Car Stuff

Little-Known Facts About These 17 Vintage Cars

BY Fair StaffSeptember 24, 2018

Separately, old pictures and classic cars are enough to stir the soul. Put them together and you get these photos of vintage rides and the amazing people who drove them. From kit cars to mid-century sedans to rare supercars, these timeless automobiles will make even the most tech-obsessed modern driver yearn for the good old days.

Route 66 Road Trip

1. Getting Their Kicks

Connecting Chicago and Los Angeles beginning in 1926, Route 66 was one of America’s earliest highways—and probably its most famous. It was the main route for the Dust Bowl migrants of the 1930s, has been celebrated in song and on television, and served as the backdrop for countless mid-century family road trips like this one. Notably, Kansas was the first state to pave its entire portion of the “Mother Road” in 1929. (Source: Wikimedia Commons)

Before The Interstate

2. Before the Interstate

Road-tripping used to mean steering a tank of a sedan along hundreds of miles of small and often inconsistent country roads. The Federal-Aid Highway Act of 1956 changed all that, creating funding for 41,000 miles of modern interstate highways. The largest federal works project in American history, the interstate system was intended to enable faster and safer cross-country travel, as well as to aid evacuations in the event of attacks or nuclear emergencies. (Source: twitter.com/OldCarsWeekly)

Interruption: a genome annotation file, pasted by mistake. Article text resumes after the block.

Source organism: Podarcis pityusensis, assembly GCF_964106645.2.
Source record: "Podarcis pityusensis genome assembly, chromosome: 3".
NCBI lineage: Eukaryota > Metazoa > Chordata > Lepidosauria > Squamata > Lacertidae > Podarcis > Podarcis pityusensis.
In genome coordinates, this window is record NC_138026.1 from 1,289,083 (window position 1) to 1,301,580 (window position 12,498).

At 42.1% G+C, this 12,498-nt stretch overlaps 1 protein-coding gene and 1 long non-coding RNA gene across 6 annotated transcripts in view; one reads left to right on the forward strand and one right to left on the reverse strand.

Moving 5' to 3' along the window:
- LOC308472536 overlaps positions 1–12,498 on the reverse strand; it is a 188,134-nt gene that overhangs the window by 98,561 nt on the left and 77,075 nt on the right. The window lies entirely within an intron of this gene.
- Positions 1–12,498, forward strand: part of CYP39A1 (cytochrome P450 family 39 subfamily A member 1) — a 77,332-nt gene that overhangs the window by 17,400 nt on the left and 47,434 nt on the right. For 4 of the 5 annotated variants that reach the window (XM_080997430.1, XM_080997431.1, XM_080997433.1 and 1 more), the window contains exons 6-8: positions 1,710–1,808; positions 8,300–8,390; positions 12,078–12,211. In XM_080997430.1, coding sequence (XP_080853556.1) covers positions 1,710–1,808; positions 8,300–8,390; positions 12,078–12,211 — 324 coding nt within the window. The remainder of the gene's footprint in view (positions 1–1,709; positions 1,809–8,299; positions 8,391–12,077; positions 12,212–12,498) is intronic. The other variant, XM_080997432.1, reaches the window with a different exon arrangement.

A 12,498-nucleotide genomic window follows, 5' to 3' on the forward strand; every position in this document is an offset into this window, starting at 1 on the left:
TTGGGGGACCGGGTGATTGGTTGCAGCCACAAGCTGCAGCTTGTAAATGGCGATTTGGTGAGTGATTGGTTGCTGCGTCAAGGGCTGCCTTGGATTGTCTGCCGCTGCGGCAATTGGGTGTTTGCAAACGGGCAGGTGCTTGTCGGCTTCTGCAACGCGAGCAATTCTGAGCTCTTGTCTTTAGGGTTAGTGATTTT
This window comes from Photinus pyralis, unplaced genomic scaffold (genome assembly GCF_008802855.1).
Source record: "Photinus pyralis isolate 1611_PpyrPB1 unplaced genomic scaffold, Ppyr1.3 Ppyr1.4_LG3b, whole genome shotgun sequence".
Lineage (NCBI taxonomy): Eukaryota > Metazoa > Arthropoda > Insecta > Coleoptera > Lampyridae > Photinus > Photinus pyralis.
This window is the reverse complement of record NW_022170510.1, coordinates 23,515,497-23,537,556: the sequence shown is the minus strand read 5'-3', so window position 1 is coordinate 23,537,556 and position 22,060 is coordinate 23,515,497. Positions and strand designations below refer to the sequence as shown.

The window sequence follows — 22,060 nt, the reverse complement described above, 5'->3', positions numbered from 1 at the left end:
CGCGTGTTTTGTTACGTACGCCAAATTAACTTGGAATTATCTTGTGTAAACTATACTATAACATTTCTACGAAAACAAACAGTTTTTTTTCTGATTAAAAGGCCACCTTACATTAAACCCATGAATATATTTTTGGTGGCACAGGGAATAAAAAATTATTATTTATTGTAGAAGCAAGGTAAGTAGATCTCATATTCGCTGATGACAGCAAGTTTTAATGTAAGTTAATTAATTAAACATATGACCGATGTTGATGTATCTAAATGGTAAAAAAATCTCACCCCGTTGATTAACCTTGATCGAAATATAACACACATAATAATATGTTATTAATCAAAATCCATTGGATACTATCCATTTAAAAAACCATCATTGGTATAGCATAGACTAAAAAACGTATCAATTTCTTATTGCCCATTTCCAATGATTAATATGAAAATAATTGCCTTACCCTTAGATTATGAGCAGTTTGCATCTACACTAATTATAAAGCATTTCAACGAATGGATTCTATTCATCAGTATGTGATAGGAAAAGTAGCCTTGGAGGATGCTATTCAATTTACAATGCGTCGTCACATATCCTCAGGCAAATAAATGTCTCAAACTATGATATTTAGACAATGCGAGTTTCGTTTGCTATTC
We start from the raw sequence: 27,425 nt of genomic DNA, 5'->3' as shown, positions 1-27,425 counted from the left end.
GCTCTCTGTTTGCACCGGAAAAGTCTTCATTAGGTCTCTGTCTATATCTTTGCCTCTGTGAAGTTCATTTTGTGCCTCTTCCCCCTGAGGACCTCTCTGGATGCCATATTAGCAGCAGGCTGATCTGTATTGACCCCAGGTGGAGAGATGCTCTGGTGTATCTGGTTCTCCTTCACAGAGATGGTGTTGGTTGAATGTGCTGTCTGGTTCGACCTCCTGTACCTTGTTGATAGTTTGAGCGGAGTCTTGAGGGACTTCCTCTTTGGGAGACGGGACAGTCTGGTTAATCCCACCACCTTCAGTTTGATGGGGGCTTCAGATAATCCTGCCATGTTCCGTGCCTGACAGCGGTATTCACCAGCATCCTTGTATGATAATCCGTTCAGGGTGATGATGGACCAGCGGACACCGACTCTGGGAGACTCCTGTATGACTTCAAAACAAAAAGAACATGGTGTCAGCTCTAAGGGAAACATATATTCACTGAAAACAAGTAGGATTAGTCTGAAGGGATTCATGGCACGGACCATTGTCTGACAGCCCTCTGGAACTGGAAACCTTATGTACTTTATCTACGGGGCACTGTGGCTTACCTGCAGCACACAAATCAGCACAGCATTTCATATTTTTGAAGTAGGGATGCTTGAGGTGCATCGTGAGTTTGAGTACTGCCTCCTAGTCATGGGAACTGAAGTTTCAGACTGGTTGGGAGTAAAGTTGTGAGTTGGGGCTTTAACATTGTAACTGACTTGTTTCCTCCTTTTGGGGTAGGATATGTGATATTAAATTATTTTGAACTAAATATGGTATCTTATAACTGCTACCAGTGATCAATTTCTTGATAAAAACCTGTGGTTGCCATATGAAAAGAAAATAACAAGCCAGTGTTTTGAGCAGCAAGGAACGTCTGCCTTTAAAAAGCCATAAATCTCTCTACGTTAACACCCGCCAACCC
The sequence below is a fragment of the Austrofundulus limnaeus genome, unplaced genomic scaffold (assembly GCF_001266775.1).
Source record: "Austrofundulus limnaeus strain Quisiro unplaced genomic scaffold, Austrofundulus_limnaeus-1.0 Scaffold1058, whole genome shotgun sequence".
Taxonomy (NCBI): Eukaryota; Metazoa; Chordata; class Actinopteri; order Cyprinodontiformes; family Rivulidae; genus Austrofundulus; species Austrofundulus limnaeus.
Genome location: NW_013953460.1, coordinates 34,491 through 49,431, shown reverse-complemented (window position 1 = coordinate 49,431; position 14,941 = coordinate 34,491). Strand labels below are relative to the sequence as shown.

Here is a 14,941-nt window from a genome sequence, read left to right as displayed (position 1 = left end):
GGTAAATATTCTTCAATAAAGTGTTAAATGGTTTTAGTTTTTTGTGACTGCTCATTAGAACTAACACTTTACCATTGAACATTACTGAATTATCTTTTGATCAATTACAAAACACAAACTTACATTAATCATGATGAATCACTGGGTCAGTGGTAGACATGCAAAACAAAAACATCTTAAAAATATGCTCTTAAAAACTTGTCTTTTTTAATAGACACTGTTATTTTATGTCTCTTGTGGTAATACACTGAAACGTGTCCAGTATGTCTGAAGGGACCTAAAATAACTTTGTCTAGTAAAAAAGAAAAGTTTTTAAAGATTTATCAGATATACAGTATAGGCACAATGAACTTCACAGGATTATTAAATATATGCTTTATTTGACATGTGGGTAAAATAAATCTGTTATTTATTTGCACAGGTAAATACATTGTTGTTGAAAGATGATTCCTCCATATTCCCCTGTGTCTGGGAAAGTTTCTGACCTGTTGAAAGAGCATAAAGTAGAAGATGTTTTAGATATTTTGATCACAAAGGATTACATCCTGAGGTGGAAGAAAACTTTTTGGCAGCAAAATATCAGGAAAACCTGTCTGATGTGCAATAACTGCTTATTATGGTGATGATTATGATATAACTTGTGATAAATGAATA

Oldsmobile Starfire

3. Roadside Attraction

The blue-and-white car on the left of this classic American roadside stop is a 1957 Oldsmobile Starfire. And while you’ve probably heard of the brand behind the so-called “Olds,” it likely hasn’t been recently. Owned by GM since 1908, Oldsmobile was a staple of the American automotive landscape until 2004 when the last one rolled off the assembly line in Lansing, Mich. You might see a few of these around, but chances are it’s part of a collection—or in your grandparents’ driveway. (Source: twitter.com/OldCarsWeekly)

SL 300 Gullwing

4. On The Wings of a Benz

The stunning Mercedes-Benz pictured here is an SL 300 Gullwing. Originally introduced in 1954, it had a top speed of 160 miles per hour—pretty mind-boggling for the time. It’s estimated that about three-quarters of the original Gullwings are still around today. (Source: TheSamba.com)

Chevrolet Bel Air

5. A Breath of Bel Air

The Chevrolet Bel Air, like this 1955-56 model, is one of those instantly recognizable cars from the '50s and '60s. Its wide and long stance helps to lower its center of gravity, while an impressive power-to-weight ratio made it faster and cheaper than the competition. That might have contributed to the car’s long 31-year run until it was retired in 1981. (Source: vintag.es)

Nash Metropolitan

6. Deal of The (Last) Century

A $695 car may sound like a steal, but adjusting for inflation means the price of this Nash Metropolitan is actually around $6,000 in today’s dollars. Often called America’s first sub-compact car, more than 95,000 Metropolitans were produced from 1954 to 1962. (Source: Wikimedia Commons)

AMC Gremlin EV

7. The First EV?

This modified AMC Gremlin EV is charging at an Electro Park charging station in Seattle. The Emerald City’s commitment to green transportation carries through to today, with a recent initiative calling for the installation of 20 fast-charging stations on 15 sites throughout the city. (Source: Flickr/Seattle Municipal Archives)

Cadillac Fleetwood

8. Land Yacht

The Cadillac Fleetwood was long known for being one of the larger Cadillacs on the road, which made it something of a status symbol back in the day. The Fleetwood nameplate was used all the way back in the 1930s and on-and-off until the late ‘90s. (Source: vintag.es)